For example, the following diagram shows two remote connections from your repo into the central repo and another developer’s repo. Instead of referencing them by their full URLs, you can pass the origin and john shortcuts to other Git commands.

The git remote command is also a convenience or 'helper' method for modifying a repo's ./.git/config file. The commands presented below let you manage connections with other repositories. The following commands will modify the repo's /.git/config file. The result of the following commands can also be achieved by directly editing the ./.git/config file with a text editor.

git remote add <name> <url>

Create a new connection to a remote repository. After adding a remote, you’ll be able to use as a convenient shortcut for in other Git commands.

git remote rm <name>

Remove the connection to the remote repository called .

git remote rename <old-name> <new-name>

Rename a remote connection from to .

In Git, “origin” is a shorthand name for the remote repository that a project was originally cloned from. More precisely, it is used instead of that original repository’s URL — and thereby makes referencing much easier. Note that origin is by no means a “magical” name, but just a standard convention.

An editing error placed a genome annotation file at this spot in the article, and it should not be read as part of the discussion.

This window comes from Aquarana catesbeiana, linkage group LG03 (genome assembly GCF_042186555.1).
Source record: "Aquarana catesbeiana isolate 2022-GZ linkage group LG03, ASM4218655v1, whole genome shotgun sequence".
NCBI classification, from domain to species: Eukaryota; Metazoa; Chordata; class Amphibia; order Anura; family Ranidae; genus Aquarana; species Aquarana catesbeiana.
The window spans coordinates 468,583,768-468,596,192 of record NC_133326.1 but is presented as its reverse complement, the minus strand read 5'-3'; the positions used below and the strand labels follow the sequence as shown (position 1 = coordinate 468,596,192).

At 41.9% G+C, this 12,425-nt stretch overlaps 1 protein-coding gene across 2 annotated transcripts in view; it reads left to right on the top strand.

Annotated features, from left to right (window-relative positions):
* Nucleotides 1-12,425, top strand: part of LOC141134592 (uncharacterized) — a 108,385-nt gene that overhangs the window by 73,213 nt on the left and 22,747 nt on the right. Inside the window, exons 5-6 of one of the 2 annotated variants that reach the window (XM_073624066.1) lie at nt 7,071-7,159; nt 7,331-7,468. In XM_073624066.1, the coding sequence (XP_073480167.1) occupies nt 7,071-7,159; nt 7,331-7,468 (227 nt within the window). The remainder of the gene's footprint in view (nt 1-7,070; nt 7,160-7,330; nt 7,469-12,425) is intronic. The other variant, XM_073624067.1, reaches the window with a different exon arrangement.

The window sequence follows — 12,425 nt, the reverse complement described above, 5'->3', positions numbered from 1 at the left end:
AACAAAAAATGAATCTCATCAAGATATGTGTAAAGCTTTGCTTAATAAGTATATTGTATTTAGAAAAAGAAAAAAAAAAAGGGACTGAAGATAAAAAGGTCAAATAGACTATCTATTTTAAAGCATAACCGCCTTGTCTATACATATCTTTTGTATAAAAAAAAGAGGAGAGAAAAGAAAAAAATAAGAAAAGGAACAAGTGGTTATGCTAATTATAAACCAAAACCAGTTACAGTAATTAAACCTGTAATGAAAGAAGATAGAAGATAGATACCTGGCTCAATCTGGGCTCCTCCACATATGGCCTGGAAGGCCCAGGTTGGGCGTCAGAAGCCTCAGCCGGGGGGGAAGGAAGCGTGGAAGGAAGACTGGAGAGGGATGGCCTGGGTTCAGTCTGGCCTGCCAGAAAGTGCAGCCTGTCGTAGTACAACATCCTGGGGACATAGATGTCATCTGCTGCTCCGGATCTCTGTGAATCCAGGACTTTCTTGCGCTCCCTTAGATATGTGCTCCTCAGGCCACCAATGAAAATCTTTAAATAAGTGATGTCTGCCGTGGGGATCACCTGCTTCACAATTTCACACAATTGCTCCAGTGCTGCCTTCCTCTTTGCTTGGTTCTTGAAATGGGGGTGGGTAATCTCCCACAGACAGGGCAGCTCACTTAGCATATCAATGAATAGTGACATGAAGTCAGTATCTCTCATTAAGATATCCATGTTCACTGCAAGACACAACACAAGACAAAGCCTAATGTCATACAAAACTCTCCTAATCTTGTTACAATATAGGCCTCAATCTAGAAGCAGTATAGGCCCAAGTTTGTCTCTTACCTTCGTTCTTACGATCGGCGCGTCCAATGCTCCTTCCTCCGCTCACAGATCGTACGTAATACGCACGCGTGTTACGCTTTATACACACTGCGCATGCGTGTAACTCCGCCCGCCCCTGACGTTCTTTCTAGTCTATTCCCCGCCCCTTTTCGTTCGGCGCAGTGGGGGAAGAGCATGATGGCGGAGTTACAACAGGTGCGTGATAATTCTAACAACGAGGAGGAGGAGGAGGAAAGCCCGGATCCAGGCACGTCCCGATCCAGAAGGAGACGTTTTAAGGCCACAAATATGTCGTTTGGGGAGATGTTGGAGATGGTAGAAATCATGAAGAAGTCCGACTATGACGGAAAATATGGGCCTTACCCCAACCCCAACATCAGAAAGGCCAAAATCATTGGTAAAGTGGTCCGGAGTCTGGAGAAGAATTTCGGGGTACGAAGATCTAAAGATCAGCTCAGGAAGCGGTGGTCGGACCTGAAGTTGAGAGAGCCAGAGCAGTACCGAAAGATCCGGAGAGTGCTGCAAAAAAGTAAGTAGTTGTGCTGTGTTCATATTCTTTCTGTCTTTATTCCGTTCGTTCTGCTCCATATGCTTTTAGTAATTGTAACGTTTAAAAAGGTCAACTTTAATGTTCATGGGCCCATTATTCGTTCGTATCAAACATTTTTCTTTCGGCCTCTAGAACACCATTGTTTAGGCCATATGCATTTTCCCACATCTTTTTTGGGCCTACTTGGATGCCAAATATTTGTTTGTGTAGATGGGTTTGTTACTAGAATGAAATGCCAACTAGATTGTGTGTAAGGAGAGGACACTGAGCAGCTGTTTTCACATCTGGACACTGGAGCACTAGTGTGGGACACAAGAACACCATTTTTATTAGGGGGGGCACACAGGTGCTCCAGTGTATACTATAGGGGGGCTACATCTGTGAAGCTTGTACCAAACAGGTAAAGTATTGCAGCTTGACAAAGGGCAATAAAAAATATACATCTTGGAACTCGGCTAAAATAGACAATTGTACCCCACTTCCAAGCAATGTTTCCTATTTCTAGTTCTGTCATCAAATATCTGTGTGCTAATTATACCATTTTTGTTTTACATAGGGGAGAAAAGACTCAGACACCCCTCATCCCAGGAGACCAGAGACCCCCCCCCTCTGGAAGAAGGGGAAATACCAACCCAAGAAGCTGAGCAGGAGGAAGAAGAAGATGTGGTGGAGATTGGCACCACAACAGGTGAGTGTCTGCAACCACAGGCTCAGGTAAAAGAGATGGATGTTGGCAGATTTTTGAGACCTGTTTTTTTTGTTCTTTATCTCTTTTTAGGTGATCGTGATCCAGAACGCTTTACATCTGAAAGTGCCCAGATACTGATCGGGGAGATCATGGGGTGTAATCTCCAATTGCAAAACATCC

10. Checkout

To switch on our new branch type in the command line:

git checkout new-branchgit checkout -b new-branch

new-branch — is a name of our new branch, -b is a hyphen and small letter b.

11. Branch

This could be done in two ways:

Method 1. Firstly, create new branch and then manually switch on it

To create new branch type in the command line the following:

git branch new-branch

new-branch is a name of our new branch. :)))

To switch on our new branch type in the command line:

git checkout new-branch

Method 2. Create new branch and switch on it using one command

Here is it:

git checkout -b new-branch

new-branch — is a name of our new branch, -b is a hyphen and small letter b.



Get the Medium app

A button that says 'Download on the App Store', and if clicked it will lead you to the iOS App store
A button that says 'Get it on, Google Play', and if clicked it will lead you to the Google Play store
Amrisandha Prasetyo

Computer science student at Universitas Indonesia | Aspiring product designer 🎨💻